Spring is here in New Jersey and that means many critters are finally coming out of hibernation. Starting in early March you will begin to see turtles basking on logs, the rare dragonfly (YES dragonfly) buzzing around and you should be able to catch the high-pitched call of Northern Spring Peepers at night. And these can be LOUD.
It sounds crazy since, according to the old timey gardeners’ calendar, New Jersey’s frost date is May 15th, the date after which we are safe from frost. How do they do it? Nature has that figured out. For the peepers, as the temps drop, sugars begin to concentrate inside the cells of the little froggies and form a kind of natural antifreeze. As the car fanatics out there know, car anti-freeze is ethylene glycol, which is in itself an alcohol sugar. That’s why it is essential to keep antifreeze from collecting under a leaky engine as it forms a nasty and potentially lethal trap for any animal with a sweet tooth.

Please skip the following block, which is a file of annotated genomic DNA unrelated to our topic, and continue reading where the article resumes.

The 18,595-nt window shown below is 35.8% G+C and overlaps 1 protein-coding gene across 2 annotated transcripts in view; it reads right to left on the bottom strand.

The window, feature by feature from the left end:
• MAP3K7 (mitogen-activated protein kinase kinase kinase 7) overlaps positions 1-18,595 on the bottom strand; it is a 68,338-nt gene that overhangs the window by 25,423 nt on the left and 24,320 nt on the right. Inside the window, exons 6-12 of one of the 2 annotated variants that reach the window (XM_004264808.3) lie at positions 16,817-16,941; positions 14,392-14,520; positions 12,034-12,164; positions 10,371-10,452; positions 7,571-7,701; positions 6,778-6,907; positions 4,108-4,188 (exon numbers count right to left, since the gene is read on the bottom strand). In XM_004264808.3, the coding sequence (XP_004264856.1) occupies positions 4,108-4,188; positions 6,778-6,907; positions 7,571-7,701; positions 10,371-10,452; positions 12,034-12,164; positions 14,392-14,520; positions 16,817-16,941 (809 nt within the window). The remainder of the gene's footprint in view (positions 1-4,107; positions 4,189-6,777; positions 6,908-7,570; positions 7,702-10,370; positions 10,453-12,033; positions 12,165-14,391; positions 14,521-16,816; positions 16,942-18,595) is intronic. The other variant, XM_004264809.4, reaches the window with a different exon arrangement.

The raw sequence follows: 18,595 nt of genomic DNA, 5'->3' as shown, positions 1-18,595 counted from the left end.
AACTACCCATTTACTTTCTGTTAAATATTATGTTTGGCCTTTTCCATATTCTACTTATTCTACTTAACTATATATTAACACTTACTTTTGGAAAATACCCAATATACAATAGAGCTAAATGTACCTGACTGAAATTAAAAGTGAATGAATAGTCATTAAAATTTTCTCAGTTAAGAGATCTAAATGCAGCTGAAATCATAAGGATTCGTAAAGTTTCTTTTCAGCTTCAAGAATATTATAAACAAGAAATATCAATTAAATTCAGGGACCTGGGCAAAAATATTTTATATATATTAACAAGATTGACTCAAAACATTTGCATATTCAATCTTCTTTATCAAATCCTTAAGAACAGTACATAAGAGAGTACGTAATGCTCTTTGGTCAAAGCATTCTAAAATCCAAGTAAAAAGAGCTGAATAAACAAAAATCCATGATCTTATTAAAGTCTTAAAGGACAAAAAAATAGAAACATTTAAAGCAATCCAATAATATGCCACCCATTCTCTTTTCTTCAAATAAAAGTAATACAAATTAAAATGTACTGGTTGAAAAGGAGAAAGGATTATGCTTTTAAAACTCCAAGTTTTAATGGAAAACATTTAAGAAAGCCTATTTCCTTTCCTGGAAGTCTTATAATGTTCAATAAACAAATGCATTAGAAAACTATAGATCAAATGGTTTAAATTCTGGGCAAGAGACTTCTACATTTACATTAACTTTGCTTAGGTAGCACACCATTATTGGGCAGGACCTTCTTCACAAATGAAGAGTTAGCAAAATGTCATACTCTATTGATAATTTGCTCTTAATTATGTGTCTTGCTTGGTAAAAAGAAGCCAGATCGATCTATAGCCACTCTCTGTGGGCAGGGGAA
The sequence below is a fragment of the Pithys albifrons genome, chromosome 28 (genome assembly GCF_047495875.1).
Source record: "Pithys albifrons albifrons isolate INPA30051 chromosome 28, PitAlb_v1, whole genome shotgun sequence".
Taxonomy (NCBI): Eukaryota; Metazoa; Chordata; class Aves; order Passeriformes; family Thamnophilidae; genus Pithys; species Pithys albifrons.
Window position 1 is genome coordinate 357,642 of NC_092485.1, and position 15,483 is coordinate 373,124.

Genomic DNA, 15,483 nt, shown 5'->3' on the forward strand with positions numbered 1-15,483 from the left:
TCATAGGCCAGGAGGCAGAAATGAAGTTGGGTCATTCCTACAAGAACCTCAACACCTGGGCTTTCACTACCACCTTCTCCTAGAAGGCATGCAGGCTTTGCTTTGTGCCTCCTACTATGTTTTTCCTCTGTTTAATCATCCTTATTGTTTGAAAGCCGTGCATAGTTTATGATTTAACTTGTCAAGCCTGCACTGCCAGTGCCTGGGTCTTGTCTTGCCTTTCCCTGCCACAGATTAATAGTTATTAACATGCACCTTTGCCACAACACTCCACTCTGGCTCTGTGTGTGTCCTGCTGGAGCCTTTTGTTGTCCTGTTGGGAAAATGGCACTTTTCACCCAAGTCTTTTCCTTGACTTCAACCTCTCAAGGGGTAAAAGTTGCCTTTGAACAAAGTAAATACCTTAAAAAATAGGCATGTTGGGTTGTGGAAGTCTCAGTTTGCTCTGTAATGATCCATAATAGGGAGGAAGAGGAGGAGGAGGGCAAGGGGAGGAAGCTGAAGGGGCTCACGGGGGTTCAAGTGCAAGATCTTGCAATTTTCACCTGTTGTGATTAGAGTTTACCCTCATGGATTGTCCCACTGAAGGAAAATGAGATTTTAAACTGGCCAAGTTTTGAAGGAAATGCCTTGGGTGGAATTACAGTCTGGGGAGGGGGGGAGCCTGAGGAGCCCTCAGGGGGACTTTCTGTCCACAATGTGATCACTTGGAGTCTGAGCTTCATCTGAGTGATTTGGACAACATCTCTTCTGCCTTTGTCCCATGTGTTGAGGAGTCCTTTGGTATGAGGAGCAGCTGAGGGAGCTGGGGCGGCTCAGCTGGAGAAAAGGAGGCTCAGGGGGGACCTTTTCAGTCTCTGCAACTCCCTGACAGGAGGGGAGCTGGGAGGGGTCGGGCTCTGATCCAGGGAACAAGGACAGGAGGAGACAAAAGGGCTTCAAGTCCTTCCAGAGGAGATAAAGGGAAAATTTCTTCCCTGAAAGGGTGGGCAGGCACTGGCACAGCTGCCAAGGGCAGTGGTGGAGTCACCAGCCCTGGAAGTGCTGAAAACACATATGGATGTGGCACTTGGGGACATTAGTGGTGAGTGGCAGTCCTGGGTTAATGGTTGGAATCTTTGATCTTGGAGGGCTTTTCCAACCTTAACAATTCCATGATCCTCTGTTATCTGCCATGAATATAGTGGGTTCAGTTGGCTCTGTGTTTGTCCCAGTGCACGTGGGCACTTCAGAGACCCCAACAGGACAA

The turtles handle the cold in a different way. As the air cools at night, the ponds hold their heat to a great extent; shedding only a few degrees overnight and heating back up during the day. From just after the sun hits the pond surface to just before sunset, turtles bask in the sun above the water surface. During any other time, they will be submerged. Turtles bask more during the spring and fall than they do during the summer. In summer there is less need to bask as the water temperatures hover around the same ranges as those required by these animals. Due to their lower core body temperatures during Spring, turtles also move slower so get out and catch sight of them before they dive back in!